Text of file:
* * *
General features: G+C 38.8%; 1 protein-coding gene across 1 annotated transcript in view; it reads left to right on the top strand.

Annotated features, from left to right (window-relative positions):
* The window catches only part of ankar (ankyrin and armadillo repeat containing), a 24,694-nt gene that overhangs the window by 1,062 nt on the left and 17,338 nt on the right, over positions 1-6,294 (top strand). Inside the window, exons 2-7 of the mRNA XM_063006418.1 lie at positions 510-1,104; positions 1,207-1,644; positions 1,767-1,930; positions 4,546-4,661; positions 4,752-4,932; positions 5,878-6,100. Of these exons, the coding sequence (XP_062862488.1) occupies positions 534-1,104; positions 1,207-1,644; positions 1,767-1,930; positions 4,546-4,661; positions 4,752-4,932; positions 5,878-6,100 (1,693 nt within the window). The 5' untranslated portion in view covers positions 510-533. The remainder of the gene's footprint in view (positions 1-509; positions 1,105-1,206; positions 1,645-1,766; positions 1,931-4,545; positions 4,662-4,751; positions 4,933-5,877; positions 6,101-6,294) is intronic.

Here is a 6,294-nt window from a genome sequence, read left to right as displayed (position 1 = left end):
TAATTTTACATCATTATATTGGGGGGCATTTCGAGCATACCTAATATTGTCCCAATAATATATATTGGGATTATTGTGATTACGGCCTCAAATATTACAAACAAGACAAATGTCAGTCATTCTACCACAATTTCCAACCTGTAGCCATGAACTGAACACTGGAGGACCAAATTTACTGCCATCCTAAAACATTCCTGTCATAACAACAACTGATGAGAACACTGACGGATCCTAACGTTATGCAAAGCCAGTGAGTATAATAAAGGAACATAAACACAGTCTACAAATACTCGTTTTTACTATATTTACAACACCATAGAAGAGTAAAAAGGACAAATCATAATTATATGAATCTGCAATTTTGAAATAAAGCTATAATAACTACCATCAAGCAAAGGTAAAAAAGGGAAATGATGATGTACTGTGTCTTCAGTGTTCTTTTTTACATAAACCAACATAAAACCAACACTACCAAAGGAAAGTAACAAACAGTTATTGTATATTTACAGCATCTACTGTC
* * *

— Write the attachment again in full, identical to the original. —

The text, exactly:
General features: G+C 38.8%; 1 protein-coding gene across 1 annotated transcript in view; it reads left to right on the top strand.

Annotated features, from left to right (window-relative positions):
* The window catches only part of ankar (ankyrin and armadillo repeat containing), a 24,694-nt gene that overhangs the window by 1,062 nt on the left and 17,338 nt on the right, over positions 1-6,294 (top strand). Inside the window, exons 2-7 of the mRNA XM_063006418.1 lie at positions 510-1,104; positions 1,207-1,644; positions 1,767-1,930; positions 4,546-4,661; positions 4,752-4,932; positions 5,878-6,100. Of these exons, the coding sequence (XP_062862488.1) occupies positions 534-1,104; positions 1,207-1,644; positions 1,767-1,930; positions 4,546-4,661; positions 4,752-4,932; positions 5,878-6,100 (1,693 nt within the window). The 5' untranslated portion in view covers positions 510-533. The remainder of the gene's footprint in view (positions 1-509; positions 1,105-1,206; positions 1,645-1,766; positions 1,931-4,545; positions 4,662-4,751; positions 4,933-5,877; positions 6,101-6,294) is intronic.

Here is a 6,294-nt window from a genome sequence, read left to right as displayed (position 1 = left end):
TAATTTTACATCATTATATTGGGGGGCATTTCGAGCATACCTAATATTGTCCCAATAATATATATTGGGATTATTGTGATTACGGCCTCAAATATTACAAACAAGACAAATGTCAGTCATTCTACCACAATTTCCAACCTGTAGCCATGAACTGAACACTGGAGGACCAAATTTACTGCCATCCTAAAACATTCCTGTCATAACAACAACTGATGAGAACACTGACGGATCCTAACGTTATGCAAAGCCAGTGAGTATAATAAAGGAACATAAACACAGTCTACAAATACTCGTTTTTACTATATTTACAACACCATAGAAGAGTAAAAAGGACAAATCATAATTATATGAATCTGCAATTTTGAAATAAAGCTATAATAACTACCATCAAGCAAAGGTAAAAAAGGGAAATGATGATGTACTGTGTCTTCAGTGTTCTTTTTTACATAAACCAACATAAAACCAACACTACCAAAGGAAAGTAACAAACAGTTATTGTATATTTACAGCATCTACTGTC